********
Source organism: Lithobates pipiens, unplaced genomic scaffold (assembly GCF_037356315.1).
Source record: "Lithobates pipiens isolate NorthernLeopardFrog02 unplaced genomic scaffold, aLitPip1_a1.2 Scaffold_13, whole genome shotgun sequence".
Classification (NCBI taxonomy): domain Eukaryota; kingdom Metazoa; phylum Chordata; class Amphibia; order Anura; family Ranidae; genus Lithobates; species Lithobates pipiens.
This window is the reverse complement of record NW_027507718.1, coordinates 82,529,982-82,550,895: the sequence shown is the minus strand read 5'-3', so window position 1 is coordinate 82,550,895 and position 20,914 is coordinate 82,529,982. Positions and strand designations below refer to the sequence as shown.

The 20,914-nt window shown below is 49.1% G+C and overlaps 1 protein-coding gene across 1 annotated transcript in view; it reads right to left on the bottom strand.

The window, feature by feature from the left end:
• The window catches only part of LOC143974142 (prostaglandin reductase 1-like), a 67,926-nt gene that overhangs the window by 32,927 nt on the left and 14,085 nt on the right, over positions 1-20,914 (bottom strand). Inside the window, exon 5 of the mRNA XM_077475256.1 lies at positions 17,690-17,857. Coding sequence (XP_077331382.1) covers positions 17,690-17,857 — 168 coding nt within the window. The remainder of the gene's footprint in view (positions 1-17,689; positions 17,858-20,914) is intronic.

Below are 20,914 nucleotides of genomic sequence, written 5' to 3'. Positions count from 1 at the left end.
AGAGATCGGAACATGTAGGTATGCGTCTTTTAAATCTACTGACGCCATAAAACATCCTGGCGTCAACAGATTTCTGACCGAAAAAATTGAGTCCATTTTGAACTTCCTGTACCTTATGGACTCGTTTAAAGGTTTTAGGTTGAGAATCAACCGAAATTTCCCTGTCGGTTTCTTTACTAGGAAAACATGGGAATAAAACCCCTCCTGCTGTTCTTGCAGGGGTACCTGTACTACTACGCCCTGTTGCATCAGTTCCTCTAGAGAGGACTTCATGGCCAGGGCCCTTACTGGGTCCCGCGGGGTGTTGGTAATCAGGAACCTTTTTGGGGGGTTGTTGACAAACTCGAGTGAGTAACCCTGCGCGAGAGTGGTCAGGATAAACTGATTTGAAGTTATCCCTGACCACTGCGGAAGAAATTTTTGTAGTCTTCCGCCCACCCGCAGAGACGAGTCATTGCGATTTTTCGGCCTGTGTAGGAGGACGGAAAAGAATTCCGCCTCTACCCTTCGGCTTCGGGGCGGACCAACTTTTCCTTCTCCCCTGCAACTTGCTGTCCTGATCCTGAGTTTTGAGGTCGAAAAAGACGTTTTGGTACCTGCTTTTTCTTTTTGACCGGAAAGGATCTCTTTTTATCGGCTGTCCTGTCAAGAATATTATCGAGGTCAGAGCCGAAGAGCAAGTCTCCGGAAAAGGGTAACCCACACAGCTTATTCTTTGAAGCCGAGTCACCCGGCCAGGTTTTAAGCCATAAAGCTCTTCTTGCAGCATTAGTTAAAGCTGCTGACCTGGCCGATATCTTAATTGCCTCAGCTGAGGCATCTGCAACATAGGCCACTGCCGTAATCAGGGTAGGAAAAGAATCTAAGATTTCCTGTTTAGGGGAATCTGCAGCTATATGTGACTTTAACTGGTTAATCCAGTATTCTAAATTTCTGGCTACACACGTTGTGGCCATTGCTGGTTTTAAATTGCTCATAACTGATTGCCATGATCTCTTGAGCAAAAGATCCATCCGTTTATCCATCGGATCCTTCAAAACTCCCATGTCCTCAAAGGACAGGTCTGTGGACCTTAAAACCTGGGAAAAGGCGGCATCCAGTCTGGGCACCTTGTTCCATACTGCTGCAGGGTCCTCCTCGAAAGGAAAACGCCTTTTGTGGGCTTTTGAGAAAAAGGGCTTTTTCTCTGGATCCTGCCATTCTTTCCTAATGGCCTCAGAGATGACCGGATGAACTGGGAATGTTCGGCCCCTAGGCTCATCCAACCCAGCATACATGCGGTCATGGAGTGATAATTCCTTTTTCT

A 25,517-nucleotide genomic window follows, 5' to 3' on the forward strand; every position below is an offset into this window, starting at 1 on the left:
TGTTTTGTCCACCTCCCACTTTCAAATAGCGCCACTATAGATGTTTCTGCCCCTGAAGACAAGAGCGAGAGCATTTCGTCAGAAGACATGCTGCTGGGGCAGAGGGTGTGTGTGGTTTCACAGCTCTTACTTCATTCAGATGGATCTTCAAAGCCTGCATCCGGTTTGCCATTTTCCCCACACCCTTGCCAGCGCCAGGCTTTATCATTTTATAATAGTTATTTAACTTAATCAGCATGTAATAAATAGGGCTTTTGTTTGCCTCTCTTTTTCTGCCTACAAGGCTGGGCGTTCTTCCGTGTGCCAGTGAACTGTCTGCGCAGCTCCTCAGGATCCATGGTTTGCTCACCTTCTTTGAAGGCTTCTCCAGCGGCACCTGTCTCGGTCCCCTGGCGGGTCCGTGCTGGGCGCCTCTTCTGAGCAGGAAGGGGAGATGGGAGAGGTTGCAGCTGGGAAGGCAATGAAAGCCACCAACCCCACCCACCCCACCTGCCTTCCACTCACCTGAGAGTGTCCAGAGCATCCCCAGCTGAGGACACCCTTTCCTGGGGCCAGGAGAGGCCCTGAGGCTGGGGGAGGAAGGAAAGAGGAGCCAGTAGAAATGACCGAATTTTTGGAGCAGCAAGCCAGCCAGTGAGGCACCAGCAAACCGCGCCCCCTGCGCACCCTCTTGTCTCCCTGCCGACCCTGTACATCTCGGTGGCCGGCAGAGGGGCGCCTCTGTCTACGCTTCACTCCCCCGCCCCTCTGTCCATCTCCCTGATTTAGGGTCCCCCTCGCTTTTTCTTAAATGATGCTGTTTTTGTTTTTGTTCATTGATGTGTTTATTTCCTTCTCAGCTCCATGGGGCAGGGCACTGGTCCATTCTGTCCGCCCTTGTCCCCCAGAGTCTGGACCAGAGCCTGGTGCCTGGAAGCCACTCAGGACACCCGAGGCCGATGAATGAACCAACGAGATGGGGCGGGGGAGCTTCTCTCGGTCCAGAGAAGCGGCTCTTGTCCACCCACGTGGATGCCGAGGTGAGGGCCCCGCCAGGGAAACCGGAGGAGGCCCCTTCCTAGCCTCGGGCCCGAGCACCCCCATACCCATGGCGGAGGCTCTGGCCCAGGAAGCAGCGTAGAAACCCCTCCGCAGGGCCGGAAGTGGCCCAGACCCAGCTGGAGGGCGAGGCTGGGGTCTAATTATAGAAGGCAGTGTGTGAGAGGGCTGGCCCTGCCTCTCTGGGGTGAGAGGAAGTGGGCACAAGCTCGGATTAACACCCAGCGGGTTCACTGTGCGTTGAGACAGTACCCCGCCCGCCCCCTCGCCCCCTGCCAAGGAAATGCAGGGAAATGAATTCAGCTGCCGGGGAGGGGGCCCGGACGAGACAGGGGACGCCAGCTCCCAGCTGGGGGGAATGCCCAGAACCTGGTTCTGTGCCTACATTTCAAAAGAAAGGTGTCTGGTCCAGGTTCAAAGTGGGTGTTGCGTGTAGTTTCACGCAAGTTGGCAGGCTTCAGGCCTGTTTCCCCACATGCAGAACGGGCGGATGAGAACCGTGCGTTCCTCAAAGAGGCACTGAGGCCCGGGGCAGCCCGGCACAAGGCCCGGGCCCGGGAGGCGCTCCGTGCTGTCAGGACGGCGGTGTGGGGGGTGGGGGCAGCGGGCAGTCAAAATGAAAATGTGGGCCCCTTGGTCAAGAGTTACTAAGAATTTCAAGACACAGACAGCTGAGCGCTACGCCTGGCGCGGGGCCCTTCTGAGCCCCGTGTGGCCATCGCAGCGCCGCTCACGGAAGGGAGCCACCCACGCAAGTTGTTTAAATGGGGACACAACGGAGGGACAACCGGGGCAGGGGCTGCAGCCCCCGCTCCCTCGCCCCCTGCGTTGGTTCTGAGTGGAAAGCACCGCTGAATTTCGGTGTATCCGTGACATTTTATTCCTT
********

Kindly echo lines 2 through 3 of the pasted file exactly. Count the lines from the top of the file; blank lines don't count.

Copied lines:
Source record: "Lithobates pipiens isolate NorthernLeopardFrog02 unplaced genomic scaffold, aLitPip1_a1.2 Scaffold_13, whole genome shotgun sequence".
Classification (NCBI taxonomy): domain Eukaryota; kingdom Metazoa; phylum Chordata; class Amphibia; order Anura; family Ranidae; genus Lithobates; species Lithobates pipiens.